What is a Grant?
A grant is financial aid you don’t have to repay. Generally, you must be an undergraduate student, and the amount you receive depends on your need, cost of attendance, and enrollment status (full time or part time). Grants are awarded by the government and/or institution on the basis of financial need.
Types of Grants
There are essentially three sources of grants – the federal government, state governments, and sometimes the college itself. Regardless of the source, however, all grants are awarded through the same application process and are based on demonstrated financial need. For more information on applying for grants, see the article entitled Applying for Financial Aid.
- Federal Grants: There are two types of federal grants: The Federal Pell Grant and the Federal Supplemental Educational Opportunity Grant (FSEOG).
Federal Pell Grants are available almost exclusively to undergraduates pursuing their first bachelor's or vocational degree. The actual award amount is based on Cost of Attendance (COA), Expected Family Contribution (EFC), and enrollment status. In the 2004-2005 award year, grants ranged from $400 to $4,050.
Federal Supplemental Educational Opportunity Grants (FSEOG) are available to undergraduates with exceptional financial need, with priority given to Federal Pell Grant recipients. In the 2004-2005 award year, grants ranged from $100 to $4,000, but funds depend on availability at the school. Late applicants may miss out on this grant if their school has depleted their allocated funds. Also note that unlike the Pell Grant, this grant cannot be transferred to another college.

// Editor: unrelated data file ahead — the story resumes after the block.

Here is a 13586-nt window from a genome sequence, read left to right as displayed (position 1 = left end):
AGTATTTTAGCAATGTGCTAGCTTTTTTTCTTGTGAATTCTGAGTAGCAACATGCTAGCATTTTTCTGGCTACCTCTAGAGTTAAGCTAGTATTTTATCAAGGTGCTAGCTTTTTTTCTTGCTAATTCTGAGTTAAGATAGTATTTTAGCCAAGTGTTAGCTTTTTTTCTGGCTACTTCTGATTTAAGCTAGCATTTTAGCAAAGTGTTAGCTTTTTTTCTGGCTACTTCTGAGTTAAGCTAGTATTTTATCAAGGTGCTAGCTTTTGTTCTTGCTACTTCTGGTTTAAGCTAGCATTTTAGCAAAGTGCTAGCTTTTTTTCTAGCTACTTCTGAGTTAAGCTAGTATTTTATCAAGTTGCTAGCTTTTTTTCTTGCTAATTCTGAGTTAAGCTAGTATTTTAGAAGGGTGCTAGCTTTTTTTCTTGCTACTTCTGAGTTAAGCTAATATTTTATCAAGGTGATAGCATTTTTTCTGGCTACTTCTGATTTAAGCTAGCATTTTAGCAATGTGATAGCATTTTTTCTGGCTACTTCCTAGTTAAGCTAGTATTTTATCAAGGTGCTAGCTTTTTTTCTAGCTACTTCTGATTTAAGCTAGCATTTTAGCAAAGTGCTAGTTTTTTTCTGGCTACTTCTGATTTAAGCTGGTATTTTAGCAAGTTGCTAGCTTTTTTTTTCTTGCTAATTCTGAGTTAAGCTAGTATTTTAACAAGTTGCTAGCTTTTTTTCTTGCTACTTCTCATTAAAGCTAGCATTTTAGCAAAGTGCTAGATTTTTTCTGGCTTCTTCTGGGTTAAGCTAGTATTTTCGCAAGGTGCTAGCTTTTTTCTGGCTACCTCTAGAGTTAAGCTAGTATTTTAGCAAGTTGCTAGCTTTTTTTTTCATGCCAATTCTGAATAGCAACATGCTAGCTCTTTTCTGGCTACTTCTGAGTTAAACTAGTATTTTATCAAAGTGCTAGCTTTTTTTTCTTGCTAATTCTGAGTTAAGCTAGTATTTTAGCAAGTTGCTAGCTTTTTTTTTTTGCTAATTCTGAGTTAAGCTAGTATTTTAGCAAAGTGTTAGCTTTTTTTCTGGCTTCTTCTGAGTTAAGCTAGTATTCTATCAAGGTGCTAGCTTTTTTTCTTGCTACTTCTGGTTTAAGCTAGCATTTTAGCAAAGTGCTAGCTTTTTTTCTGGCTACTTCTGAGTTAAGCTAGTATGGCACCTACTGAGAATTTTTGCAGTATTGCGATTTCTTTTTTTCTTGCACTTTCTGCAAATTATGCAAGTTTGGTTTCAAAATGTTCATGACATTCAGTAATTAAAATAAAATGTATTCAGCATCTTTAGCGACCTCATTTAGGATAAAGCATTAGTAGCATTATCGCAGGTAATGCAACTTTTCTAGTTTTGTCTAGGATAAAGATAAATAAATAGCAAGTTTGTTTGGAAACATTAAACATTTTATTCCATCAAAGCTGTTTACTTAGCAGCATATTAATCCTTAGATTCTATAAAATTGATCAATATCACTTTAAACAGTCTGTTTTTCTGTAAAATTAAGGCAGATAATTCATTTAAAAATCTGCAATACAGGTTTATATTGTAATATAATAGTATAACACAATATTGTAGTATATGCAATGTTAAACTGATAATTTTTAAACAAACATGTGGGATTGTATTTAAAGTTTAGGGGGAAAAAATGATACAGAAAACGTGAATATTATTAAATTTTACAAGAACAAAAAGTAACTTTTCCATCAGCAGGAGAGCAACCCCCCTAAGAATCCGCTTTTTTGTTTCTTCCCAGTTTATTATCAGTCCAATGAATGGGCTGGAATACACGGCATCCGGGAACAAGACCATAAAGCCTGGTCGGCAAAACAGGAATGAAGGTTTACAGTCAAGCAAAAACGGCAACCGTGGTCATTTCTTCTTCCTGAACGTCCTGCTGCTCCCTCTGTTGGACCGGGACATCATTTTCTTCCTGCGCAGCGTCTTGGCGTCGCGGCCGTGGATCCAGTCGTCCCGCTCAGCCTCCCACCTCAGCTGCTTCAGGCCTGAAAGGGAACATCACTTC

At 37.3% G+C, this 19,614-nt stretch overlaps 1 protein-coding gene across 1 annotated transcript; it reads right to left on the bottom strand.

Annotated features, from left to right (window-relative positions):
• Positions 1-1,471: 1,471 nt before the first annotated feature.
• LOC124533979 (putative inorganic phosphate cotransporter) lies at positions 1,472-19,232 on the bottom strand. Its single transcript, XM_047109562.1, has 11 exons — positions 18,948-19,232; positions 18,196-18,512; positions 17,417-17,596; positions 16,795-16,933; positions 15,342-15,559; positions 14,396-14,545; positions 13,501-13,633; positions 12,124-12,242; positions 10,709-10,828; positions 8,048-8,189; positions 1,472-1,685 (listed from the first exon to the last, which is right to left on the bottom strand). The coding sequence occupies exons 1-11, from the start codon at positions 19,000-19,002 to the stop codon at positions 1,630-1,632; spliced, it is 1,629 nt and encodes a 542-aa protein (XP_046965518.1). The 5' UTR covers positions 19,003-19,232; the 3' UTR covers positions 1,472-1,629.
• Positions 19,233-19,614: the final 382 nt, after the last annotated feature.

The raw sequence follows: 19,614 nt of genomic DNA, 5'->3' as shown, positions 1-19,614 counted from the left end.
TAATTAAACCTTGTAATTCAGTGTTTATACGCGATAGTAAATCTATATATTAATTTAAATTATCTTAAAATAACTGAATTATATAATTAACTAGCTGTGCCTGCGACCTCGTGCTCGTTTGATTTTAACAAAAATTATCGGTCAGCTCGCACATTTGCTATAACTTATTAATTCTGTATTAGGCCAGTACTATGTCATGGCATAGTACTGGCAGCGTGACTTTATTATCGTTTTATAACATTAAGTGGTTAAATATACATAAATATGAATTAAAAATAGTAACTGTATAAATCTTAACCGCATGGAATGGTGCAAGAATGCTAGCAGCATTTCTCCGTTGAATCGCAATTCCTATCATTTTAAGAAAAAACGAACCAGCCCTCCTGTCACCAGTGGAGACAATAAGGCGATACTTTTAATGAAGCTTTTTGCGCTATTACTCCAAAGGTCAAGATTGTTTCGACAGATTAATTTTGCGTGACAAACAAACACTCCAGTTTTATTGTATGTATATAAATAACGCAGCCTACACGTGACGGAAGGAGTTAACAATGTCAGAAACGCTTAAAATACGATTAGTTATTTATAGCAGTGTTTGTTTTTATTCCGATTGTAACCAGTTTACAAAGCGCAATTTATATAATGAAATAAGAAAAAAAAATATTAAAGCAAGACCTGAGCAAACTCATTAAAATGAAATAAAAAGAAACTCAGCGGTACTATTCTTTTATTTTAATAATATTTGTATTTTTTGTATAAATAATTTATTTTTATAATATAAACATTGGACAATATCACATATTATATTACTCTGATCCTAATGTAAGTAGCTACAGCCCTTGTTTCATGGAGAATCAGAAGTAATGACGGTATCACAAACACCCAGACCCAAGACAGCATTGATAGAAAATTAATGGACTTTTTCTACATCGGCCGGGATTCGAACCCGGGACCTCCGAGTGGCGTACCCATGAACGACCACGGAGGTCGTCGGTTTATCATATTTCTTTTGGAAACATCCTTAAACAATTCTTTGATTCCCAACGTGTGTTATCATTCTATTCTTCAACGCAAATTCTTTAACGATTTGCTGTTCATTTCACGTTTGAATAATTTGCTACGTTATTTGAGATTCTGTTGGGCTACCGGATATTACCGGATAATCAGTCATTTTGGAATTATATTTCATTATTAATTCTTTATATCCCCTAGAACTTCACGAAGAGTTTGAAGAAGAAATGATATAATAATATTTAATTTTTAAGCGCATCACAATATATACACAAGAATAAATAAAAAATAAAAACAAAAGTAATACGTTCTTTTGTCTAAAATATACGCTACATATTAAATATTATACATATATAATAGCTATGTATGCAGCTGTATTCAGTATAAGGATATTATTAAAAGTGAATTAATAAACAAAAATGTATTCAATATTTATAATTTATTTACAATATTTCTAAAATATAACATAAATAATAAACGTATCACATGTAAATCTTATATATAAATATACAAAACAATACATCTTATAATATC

- State Grants: Some states also have their own grant programs. California, for example, offers Cal Grants for California residents attending a California college or university.
- Institutional Grants: Grants may also be awarded from the college itself or related organizations such as alumni associations. The difference between institutional grants and institutional scholarships is pretty gray, but the later is usually based on academic excellence, field of study, or other factors, where the former is based more on financial need.
How Do I Get a Grant?
Grants are based on financial need, or the Cost of Attendance (COA) minus Expected Family Contribution (EFC). There are dozens of online calculators that can help you determine whether you’ll be eligible for a grant (or other types of financial aid), but regardless, you should apply anyway. The Free Application for Federal Student Aid (FAFSA) will make you eligible for all relevant grant programs, provided you submit it within the school’s deadline. Some schools, especially private schools, often require supplemental forms. For more information on applying for grants, please refer to the article entitled, Applying for Financial Aid.